‘Stardust’: A fantastical flight of fantasy

Thu, 08/16/2007 - 3:04pm
By: Emily Baldwin

Watching the previews before “Stardust,” I found myself thinking about the fantasy/fairy-tale films I used to love as a kid: “The Never Ending Story,” “Star Wars” and “The Princess Bride” to name a few.

Then, I began thinking about the last time I saw a film that completely captured my attention with a truly original, fantastic story about a world completely unlike the one in which we live. Perhaps it was “Chronicles of Narnia,” although I was quite familiar with the book so it wasn’t completely new to me. Before that it was probably “Moulin Rouge,” which I loved! (I know there are probably plenty of great fantasy films out there- Harry Potter films and such- but I just haven’t seen them.)

Why is it that as we get older, the number of fantasy films that truly entertain become fewer and fewer? Is it because we lose our imagination? Or perhaps we are too realistic to totally buy into what we are seeing? Then again, maybe all the good ideas have been used, or maybe it’s just me.

Regardless, I was thrilled that “Stardust” met the challenge of leading me into a whole new world of imagination. The film features stars who take on human form, electricity-catching ships flying through the sky and even a unicorn. I know, it sounds cheesy and in some ways it is, but more than that it’s wonderful.

“Stardust” takes us on a journey lead by Tristan (Charlie Cox). Tristan lives in a place called Wall, England. The village is named after the wall that stands as a border between the end of England and the beginning of a magical land no one dares to cross into.

Tristan is in love with a self-absorbed girl named Victoria (Sienna Miller) who is preparing to accept a marriage proposal from another man. In order to prove his love to her, Tristan has vowed to bring her a piece of a star the pair saw fall from the sky. The only problem is, the star fell somewhere in the magical land. If Tristan can get back to Wall with the star in hand in one week’s time, Victoria said she will marry him.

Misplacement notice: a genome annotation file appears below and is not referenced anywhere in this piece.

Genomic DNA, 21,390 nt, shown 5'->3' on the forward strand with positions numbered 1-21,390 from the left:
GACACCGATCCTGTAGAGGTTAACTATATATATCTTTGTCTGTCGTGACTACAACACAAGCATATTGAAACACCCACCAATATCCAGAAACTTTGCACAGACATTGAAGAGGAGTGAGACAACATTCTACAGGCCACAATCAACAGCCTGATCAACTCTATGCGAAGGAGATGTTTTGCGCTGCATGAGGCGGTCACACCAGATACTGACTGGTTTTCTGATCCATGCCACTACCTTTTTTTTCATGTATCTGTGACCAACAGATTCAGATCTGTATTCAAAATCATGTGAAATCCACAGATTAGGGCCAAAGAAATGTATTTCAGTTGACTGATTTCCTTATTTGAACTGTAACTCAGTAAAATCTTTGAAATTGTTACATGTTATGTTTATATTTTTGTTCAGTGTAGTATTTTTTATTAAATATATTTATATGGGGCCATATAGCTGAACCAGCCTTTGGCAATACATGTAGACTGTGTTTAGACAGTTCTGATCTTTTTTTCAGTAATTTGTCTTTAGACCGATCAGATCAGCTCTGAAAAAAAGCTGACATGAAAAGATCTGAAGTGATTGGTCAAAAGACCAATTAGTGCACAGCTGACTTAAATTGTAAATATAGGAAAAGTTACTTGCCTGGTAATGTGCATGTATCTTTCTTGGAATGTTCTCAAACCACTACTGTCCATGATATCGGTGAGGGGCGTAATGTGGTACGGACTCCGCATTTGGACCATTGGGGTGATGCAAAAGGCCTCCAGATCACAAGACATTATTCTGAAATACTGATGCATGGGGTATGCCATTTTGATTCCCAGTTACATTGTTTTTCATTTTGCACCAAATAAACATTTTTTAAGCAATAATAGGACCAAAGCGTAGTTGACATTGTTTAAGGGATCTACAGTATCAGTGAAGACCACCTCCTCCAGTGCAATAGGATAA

When Tristan finds the star, he discovers that it is not a piece of cosmic rock as he had expected, but a beautiful young woman named Yvaine (Claire Danes). Tristan promises to help Yvaine get back into the sky where she belongs, if only she will first come with him to Wall as a birthday present and proof of his love for Victoria.

The trouble starts when it is discovered that Tristan isn’t the only one who wanted to find Yvaine. Rather, a cast of wily characters are on the hunt for the star: 400 year old witches who want to eat the star’s heart to give them everlasting youth, a trio of princes who must find the star in order to become king and others from the magical land who know the power and value of a star.

It’s a fantastical flight of fantasy and it’s just what I hoped for after seeing its previews months ago.

The cast is large and full of high-wattage names. Often a film with such big names results in mediocrity, but in this case the stars align in excellence.

Danes is stunning as the star who wears her emotions on her sleeve, or in this case in a glow around her head. After seeing her in the recent GAP commercial, I was definitely ready for the girl who captured our hearts as Angela Chase in “My So-Called Life” to head back to the silver screen. Traditionally, her films have portrayed her as a plain jane, and it’s nice to see her all dolled up.

Cox seems to have been a good choice as the lead in that he’s not too remarkable yet he is thoroughly likable. Unlike Danes, Cox is new to the Hollywood scene- his first big film, “Merchant of Venice,” was made just three years ago - and could very well be on his way to making a name for himself.

Michelle Pfeiffer plays Lamia, the lead witch in search of Yvaine, and is as stunning as ever. Robert De Niro is the surprise hit of the film, however, in his role as Captain Shakespeare, the villainous captain of the sky. De Niro is responsible for a good many laughs in the film as his idea of a “fairy” tale seems to take on a whole new meaning.

I do need to warn you however; This film is not a film for kids as there are quite a few scenes that would frighten them. It’s rated PG-13 for fantasy violence and some risque humor.

For those 13 and up, however, I highly recommend making a trip out to the theater for this one- seeing it on the big screen is an experience you will remember.


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